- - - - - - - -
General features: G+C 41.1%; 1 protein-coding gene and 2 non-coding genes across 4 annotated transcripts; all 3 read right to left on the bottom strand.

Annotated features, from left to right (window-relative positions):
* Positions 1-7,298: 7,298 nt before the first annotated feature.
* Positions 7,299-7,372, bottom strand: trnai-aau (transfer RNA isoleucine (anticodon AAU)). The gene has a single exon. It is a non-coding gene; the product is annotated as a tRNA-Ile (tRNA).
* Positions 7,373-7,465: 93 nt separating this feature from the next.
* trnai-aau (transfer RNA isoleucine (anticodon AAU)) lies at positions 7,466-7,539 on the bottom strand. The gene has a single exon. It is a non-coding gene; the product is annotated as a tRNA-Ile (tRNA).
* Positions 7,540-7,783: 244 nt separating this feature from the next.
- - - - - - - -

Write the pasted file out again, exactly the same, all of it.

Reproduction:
General features: G+C 41.1%; 1 protein-coding gene and 2 non-coding genes across 4 annotated transcripts; all 3 read right to left on the bottom strand.

Annotated features, from left to right (window-relative positions):
* Positions 1-7,298: 7,298 nt before the first annotated feature.
* Positions 7,299-7,372, bottom strand: trnai-aau (transfer RNA isoleucine (anticodon AAU)). The gene has a single exon. It is a non-coding gene; the product is annotated as a tRNA-Ile (tRNA).
* Positions 7,373-7,465: 93 nt separating this feature from the next.
* trnai-aau (transfer RNA isoleucine (anticodon AAU)) lies at positions 7,466-7,539 on the bottom strand. The gene has a single exon. It is a non-coding gene; the product is annotated as a tRNA-Ile (tRNA).
* Positions 7,540-7,783: 244 nt separating this feature from the next.